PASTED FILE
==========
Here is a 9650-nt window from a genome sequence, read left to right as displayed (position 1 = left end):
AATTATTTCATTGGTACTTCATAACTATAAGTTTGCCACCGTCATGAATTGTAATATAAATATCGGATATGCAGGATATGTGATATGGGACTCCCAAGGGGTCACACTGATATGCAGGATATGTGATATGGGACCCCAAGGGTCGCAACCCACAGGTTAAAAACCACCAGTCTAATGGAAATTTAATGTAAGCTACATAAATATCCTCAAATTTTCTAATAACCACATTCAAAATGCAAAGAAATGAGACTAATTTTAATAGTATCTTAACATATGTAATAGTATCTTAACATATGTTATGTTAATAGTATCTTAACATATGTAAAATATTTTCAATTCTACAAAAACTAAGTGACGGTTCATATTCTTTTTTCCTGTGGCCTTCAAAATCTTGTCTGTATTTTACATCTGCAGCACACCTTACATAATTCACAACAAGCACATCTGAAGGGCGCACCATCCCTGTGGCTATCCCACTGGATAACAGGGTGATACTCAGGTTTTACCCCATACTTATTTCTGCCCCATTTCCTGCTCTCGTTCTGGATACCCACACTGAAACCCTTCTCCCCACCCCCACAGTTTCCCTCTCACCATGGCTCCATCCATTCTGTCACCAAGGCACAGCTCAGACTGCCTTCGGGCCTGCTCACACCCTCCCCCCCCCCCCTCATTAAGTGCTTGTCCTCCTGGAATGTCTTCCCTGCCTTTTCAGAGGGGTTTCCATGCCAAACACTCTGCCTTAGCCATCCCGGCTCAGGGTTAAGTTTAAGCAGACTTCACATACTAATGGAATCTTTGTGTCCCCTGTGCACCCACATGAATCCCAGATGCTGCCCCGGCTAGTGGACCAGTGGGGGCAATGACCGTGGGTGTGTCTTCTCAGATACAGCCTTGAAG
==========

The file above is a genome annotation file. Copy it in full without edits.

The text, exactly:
Here is a 9650-nt window from a genome sequence, read left to right as displayed (position 1 = left end):
AATTATTTCATTGGTACTTCATAACTATAAGTTTGCCACCGTCATGAATTGTAATATAAATATCGGATATGCAGGATATGTGATATGGGACTCCCAAGGGGTCACACTGATATGCAGGATATGTGATATGGGACCCCAAGGGTCGCAACCCACAGGTTAAAAACCACCAGTCTAATGGAAATTTAATGTAAGCTACATAAATATCCTCAAATTTTCTAATAACCACATTCAAAATGCAAAGAAATGAGACTAATTTTAATAGTATCTTAACATATGTAATAGTATCTTAACATATGTTATGTTAATAGTATCTTAACATATGTAAAATATTTTCAATTCTACAAAAACTAAGTGACGGTTCATATTCTTTTTTCCTGTGGCCTTCAAAATCTTGTCTGTATTTTACATCTGCAGCACACCTTACATAATTCACAACAAGCACATCTGAAGGGCGCACCATCCCTGTGGCTATCCCACTGGATAACAGGGTGATACTCAGGTTTTACCCCATACTTATTTCTGCCCCATTTCCTGCTCTCGTTCTGGATACCCACACTGAAACCCTTCTCCCCACCCCCACAGTTTCCCTCTCACCATGGCTCCATCCATTCTGTCACCAAGGCACAGCTCAGACTGCCTTCGGGCCTGCTCACACCCTCCCCCCCCCCCCTCATTAAGTGCTTGTCCTCCTGGAATGTCTTCCCTGCCTTTTCAGAGGGGTTTCCATGCCAAACACTCTGCCTTAGCCATCCCGGCTCAGGGTTAAGTTTAAGCAGACTTCACATACTAATGGAATCTTTGTGTCCCCTGTGCACCCACATGAATCCCAGATGCTGCCCCGGCTAGTGGACCAGTGGGGGCAATGACCGTGGGTGTGTCTTCTCAGATACAGCCTTGAAG